What can be found at the end of the line… Wittenau, Berlin


It has been a crazy month. It appears that launching Elsewhere, a new journal of place, even more than a blog about adventures beyond the front door, means you spend more time in front of a screen, behind piles of paper, or in climate-controlled storage facilities (that are at least a kind of Elsewhere because they could indeed be anywhere) than you do exploring the world around you. I am reading submissions based on places in Australia and Rwanda, the islands of Scotland and the two sides of Budapest, and it is all very inspiring if only we had the t…

No. There is no need for this. In my diary I have a note, scribbled every Monday. UaGS. It means don’t neglect the blog. Don’t forget the blog. But I have been neglecting and forgetting, and then I remember… adventures beyond the front door. That is how all this started in the first place. You can go to Rwanda and leave it all behind. You can go to the islands of Scotland. Or you can take a morning and, if you live where I live, you can go to Wittenau.

It was all Lotte’s idea. Wittenau is the final destination on the U8 underground line in Berlin that links the north and the south of the city as well as Lotte’s school and Katrin’s work with our home on Osloer Straße. Lotte’s desire was simple, and yet almost the perfect reasoning for some kind of psychogeographic ramble: it is the end of the line. No other reason is necessary. What is there? Shall we go and find out?

So we did, heading north from Osloer Straße until there was no underground line left and we were urged from the carriage by a disembodied voice that told us, in two languages, here, but no further. We emerged onto a crossroads that anyone who has spent any time in our city will be able to picture without having ever been there when I describe it as “very West Berlin”. Seventies apartment blocks sat atop shop fronts whose signage had not changed since the day they were built, a time when Wittenau was part of that island behind the Wall, that surrounded city. Banks and a laundrette. A steakhouse and a chemist. A bakery and a corner bar. Down the street we could see the Märkisches Viertel, a looming estate of high rises built to house the West Berliners cleared from the bomb-damaged tenements of, among other neighbourhoods, our home district of Weding and Gesundbrunnen. It was built hard up against the Wall, as if the boundary forced the buildings to the sky. When I first came to Berlin there were a bunch of German hip hop acts who used the stairwells and parking garages of the Märkisches Viertel for their videos. Girls, guns and VW Golfs. They no doubt wished the reputation was worse than it actually was.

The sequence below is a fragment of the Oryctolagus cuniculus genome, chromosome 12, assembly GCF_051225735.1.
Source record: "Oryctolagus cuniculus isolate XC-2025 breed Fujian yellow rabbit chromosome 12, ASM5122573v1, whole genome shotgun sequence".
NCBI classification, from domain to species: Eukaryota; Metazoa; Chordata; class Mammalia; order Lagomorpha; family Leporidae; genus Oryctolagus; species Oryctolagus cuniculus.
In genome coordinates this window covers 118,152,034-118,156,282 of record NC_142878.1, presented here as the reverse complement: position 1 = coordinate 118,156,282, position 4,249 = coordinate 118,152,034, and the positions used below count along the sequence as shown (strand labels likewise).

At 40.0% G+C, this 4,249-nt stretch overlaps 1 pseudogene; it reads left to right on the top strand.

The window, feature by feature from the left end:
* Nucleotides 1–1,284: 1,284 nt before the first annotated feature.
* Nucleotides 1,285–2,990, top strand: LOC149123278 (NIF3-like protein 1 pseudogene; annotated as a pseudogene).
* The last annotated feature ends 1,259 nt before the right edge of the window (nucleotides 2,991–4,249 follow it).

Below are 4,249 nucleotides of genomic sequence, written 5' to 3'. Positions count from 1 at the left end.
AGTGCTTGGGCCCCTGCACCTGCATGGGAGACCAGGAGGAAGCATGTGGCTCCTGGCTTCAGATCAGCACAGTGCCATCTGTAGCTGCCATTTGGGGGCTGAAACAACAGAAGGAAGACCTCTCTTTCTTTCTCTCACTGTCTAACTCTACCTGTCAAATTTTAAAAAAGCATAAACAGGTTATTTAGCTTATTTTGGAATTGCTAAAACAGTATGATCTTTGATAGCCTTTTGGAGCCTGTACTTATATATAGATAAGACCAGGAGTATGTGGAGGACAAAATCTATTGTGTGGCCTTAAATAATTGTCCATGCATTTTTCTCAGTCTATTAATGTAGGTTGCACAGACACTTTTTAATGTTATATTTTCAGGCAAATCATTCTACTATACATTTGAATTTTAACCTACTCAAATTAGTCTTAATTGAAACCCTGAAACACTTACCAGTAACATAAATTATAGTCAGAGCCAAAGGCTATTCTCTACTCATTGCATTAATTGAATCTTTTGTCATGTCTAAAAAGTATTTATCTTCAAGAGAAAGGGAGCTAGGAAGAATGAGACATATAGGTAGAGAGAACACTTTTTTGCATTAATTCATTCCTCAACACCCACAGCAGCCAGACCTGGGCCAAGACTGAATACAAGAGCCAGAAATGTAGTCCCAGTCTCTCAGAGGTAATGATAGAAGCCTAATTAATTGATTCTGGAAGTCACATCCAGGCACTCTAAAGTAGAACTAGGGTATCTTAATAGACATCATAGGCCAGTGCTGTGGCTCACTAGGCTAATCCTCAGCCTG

We walked in the opposite direction, soon passing the last remaining farm and country houses from when this was all a long way from the city boundaries. It was an interesting mix of 18th century Prussian architecture and those 1970s social housing blocks. In between the gaps were filled with garden colonies and allotments. We found our way to the Steinbergpark, on the edge of an open expanse of protected wetland. Until Lotte found it on the map, I had never heard of this place, but it was lovely, a small but hilly landscape of trees and footpaths, a stream with a man-made waterfall stumbling down to a lake at the bottom. A bride and groom posed for pictures whilst the maid of honour did her best to stop the bride’s dress muddying on the footpath. The price of romance.

As the photographer tested their patience we hid behind a wall for our sandwiches, looking out across the still water of the lake (pond). A couple of cyclists passed by. A confused older gentleman asking for directions. But once the photographer had moved the wedding party on to the next location if felt like we were alone in the park. It was another reminder of what can be discovered if you just go and look. On the way home we traced fingers over the U-Bahn map, from the end of one line to another, in search of the next adventure.

The first issue of my new project Elsewhere: A Journal of Place is out now








Words: Paul Scraton
Pictures: Katrin Schönig

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